4. Schena, A. (2021, June 7). Council post: The risk in real estate: Six types to evaluate before you invest. Forbes. Retrieved February 15, 2022, from https://www.forbes.com/sites/forbesrealestatecouncil/2021/06/07/therisk-in-real-estate-six-types-to-evaluatebefore-you-invest/?sh=177d366346b6

5. Felton, S. (2021, February 4). Real estate strategies: Core, core plus, value-add and opportunistic investments. Jasper. Retrieved February 15, 2022, from https://www.jasper.io/global/blog/realestate-strategies-core-core-plus-valueadd-and-opportunistic

6. Class C buildings – walk up Apartments. PropertyShark. (2021, March 10). Retrieved February 15, 2022, from https://www.propertyshark.com/info/class-c-buildings-walk-apartments

7. Rohde, J. (2021, June 4). What is a class C property and should you invest in them? Learn Real Estate Investing. Retrieved February 15, 2022, from https://learn.
roofstock.com/blog/class-c-property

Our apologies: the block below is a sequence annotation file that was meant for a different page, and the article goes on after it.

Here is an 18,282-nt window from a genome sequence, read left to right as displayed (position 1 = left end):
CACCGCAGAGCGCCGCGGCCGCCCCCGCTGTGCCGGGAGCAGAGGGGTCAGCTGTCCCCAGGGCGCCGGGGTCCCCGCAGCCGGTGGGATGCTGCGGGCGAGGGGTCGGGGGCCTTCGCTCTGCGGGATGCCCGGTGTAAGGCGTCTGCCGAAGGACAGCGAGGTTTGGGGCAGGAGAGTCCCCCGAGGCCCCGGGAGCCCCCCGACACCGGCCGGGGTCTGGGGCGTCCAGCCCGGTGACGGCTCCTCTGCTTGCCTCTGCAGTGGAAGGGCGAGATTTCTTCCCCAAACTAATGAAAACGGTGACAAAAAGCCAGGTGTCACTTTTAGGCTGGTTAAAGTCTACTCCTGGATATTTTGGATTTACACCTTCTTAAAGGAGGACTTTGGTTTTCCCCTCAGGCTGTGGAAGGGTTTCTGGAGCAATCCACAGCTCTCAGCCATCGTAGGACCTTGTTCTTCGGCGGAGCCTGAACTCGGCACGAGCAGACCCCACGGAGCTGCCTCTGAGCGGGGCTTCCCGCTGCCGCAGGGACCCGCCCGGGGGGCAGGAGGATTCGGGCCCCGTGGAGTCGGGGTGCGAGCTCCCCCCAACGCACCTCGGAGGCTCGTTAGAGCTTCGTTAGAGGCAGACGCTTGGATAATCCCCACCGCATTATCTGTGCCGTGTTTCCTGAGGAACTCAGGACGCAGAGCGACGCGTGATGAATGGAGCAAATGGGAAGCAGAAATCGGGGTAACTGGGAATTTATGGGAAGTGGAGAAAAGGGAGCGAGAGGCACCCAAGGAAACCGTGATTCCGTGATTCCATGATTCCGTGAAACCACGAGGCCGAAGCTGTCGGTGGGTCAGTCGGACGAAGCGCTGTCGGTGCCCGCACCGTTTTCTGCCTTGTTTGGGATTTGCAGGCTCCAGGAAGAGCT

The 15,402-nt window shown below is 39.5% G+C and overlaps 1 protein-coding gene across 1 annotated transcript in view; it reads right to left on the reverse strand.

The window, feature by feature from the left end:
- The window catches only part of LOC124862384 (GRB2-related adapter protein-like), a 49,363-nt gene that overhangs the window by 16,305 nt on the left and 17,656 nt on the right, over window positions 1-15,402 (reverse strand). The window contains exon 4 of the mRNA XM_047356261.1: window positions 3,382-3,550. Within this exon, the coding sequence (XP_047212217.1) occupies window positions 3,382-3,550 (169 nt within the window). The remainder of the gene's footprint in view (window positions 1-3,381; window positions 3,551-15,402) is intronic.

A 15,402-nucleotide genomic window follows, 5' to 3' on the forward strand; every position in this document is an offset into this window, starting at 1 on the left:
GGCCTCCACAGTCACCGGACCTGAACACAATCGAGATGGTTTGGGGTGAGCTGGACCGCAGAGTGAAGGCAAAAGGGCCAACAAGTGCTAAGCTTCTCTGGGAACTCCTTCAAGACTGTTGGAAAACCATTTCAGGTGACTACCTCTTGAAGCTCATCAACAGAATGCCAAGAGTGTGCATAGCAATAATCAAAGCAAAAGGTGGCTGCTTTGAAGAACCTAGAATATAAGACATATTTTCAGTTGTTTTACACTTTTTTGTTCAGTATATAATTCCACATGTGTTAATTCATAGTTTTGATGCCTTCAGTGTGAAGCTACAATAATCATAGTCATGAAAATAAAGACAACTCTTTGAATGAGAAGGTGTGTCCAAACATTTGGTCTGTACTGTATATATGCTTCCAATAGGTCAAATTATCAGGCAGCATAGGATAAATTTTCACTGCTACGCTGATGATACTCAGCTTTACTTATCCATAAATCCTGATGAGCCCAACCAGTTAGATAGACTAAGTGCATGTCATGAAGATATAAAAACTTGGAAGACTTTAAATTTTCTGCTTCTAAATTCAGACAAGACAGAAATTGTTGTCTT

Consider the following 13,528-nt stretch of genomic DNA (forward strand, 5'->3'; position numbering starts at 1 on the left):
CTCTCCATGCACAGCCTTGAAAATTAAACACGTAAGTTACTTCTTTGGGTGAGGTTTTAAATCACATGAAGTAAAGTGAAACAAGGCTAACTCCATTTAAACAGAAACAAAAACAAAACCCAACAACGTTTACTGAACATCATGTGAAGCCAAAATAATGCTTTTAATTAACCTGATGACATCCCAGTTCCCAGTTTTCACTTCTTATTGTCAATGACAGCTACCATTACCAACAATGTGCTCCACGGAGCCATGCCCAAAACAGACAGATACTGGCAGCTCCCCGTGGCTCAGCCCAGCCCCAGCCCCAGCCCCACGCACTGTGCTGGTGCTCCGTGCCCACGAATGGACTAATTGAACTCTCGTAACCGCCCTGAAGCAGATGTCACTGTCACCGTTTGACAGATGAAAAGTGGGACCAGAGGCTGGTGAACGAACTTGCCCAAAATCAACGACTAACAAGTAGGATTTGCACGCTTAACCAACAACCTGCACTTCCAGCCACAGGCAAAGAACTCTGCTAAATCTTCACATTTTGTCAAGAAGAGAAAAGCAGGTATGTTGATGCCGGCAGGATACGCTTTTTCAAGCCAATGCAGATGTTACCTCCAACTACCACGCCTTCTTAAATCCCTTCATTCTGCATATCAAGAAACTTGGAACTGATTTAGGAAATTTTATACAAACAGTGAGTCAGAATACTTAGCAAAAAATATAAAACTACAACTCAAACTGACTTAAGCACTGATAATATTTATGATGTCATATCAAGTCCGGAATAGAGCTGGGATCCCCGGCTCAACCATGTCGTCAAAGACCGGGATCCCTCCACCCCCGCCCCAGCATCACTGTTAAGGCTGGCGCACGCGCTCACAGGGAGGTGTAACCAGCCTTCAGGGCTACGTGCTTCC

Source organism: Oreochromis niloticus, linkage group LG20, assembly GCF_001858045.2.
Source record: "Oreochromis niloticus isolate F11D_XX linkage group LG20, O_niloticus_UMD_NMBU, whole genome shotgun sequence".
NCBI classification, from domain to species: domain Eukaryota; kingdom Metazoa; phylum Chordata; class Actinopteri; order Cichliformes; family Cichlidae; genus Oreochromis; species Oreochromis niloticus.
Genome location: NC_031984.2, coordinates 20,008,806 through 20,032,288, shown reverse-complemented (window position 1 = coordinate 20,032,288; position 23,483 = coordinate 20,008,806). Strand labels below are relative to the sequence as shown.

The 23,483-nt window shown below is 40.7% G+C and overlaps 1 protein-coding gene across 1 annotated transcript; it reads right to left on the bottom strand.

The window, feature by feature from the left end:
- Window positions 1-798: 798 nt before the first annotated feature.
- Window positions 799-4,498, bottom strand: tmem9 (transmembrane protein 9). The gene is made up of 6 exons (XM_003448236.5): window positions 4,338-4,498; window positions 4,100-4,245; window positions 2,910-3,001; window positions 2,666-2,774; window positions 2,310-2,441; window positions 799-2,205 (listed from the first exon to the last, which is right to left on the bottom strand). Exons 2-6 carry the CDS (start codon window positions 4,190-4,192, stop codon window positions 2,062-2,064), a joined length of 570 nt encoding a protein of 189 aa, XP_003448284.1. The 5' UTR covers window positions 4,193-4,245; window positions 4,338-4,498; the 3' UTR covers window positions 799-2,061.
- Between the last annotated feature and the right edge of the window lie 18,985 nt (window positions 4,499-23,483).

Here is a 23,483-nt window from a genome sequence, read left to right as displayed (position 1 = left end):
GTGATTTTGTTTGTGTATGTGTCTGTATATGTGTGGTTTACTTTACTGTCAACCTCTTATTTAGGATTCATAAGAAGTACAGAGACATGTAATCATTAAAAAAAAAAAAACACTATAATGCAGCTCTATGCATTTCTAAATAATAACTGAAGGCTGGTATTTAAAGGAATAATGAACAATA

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The testimonials, statements, and opinions presented herein (collectively referred to as “Testimonials”) do not necessarily reflect the opinions of Ashcroft Capital LLC and/or its affiliates. Any ideas and strategies construed from Testimonials should never be relied on and/or used without first assessing your own personal and financial situation, or without consulting a financial professional.

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Past performance is no guarantee of future results and should not be relied upon as an indicator of the Partnership’s future performance or success. An investment in the Partnership is highly speculative and entails a high degree of risk, including the risk of loss of a Limited Partner’s entire investment. There can be no assurance that the Partnership will achieve its investment objectives or that the Limited Partners will receive a return of their capital.